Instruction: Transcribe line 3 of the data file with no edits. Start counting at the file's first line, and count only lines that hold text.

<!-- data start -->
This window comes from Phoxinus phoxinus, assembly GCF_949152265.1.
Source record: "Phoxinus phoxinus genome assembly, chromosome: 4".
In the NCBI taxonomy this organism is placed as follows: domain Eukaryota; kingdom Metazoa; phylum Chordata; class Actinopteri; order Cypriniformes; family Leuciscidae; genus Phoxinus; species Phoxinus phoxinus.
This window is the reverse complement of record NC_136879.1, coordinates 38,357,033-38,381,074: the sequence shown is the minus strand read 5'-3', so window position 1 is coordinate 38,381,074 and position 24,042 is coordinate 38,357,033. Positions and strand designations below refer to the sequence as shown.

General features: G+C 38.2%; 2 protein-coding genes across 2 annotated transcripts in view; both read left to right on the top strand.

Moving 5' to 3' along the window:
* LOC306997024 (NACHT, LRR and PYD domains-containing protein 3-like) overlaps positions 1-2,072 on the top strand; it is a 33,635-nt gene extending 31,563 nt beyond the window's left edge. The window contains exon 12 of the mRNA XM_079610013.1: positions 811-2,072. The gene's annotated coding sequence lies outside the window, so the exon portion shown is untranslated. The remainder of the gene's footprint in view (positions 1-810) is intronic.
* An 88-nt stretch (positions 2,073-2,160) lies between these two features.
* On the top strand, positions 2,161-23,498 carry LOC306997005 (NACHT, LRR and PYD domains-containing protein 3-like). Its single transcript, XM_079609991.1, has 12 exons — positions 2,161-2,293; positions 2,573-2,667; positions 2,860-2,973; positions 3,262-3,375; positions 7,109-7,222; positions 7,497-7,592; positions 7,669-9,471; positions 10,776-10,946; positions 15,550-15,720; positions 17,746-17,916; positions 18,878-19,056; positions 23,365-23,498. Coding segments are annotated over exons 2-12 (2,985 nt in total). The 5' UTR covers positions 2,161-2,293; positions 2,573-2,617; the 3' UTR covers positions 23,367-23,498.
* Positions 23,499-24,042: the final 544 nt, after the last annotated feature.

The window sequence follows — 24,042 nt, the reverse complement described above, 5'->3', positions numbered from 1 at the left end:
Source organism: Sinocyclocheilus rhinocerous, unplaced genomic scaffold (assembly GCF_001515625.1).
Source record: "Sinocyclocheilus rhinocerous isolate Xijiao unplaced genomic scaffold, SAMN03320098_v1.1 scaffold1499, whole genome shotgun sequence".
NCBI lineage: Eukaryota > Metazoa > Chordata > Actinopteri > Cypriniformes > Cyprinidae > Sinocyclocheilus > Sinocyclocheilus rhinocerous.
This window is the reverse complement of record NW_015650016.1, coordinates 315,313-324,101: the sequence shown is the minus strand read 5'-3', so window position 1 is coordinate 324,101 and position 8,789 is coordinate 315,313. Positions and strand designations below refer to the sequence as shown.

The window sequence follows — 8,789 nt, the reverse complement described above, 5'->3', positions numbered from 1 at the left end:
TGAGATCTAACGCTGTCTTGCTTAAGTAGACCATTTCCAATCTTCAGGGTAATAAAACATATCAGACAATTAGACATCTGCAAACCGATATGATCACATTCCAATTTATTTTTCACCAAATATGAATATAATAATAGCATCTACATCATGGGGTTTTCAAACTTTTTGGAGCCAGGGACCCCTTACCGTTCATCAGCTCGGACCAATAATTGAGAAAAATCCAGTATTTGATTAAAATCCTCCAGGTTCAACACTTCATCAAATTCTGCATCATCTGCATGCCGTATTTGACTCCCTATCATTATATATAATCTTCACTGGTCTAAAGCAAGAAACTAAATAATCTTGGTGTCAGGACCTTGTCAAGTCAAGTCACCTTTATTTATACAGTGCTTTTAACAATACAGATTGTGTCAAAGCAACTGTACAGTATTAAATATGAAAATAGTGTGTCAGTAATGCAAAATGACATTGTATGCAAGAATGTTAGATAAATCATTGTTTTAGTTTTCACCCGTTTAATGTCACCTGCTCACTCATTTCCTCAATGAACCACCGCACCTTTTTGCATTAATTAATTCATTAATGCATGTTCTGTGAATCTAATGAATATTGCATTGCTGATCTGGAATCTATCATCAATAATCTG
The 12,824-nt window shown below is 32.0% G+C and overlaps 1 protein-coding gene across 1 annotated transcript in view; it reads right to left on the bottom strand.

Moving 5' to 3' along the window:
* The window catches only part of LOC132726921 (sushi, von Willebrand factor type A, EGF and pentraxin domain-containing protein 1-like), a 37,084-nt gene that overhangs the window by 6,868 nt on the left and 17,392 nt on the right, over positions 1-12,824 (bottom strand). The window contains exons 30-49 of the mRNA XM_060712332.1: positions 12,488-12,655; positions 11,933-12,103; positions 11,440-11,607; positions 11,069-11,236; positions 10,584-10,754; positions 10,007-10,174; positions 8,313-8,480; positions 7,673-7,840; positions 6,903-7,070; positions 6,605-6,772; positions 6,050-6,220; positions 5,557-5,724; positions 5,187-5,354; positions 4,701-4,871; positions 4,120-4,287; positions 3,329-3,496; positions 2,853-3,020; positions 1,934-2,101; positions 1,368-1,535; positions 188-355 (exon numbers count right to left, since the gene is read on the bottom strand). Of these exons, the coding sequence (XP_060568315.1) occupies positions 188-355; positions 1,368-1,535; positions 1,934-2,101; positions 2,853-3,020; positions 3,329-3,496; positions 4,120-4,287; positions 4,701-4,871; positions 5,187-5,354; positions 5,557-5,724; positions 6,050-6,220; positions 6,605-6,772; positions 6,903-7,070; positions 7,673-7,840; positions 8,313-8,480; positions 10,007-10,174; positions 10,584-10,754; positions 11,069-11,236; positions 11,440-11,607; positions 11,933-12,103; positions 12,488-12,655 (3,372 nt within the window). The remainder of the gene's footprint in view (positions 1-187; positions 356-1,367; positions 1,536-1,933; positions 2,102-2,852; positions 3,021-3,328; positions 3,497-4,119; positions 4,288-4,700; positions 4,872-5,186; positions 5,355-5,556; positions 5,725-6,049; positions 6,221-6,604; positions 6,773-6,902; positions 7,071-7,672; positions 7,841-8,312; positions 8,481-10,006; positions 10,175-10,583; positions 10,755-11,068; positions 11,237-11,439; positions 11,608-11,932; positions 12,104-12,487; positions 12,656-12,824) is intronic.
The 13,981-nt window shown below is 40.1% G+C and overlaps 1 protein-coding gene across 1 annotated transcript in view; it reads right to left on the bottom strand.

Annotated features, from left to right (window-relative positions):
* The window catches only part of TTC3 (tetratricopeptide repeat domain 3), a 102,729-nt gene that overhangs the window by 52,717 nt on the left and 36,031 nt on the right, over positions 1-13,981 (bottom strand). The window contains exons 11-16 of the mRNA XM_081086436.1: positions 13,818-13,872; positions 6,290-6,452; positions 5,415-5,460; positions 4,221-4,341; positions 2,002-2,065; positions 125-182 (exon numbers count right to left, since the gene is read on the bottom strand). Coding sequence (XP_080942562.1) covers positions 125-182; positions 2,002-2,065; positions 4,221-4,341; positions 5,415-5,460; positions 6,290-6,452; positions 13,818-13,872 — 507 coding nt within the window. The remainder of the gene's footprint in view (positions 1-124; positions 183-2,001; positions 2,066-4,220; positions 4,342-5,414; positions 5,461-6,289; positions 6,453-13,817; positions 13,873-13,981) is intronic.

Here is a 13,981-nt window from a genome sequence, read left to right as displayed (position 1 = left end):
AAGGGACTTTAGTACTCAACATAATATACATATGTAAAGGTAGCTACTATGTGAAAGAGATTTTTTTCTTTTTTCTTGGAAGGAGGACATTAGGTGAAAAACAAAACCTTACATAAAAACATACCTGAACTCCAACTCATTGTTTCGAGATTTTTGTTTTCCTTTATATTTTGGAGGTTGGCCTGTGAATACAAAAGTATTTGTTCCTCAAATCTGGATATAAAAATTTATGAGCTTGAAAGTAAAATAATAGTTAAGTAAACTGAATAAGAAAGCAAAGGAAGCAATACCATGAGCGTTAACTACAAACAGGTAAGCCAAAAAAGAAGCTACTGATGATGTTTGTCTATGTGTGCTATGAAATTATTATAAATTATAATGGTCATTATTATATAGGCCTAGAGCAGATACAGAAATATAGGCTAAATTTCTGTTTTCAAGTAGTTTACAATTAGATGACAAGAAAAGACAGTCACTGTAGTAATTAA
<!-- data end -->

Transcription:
In the NCBI taxonomy this organism is placed as follows: domain Eukaryota; kingdom Metazoa; phylum Chordata; class Actinopteri; order Cypriniformes; family Leuciscidae; genus Phoxinus; species Phoxinus phoxinus.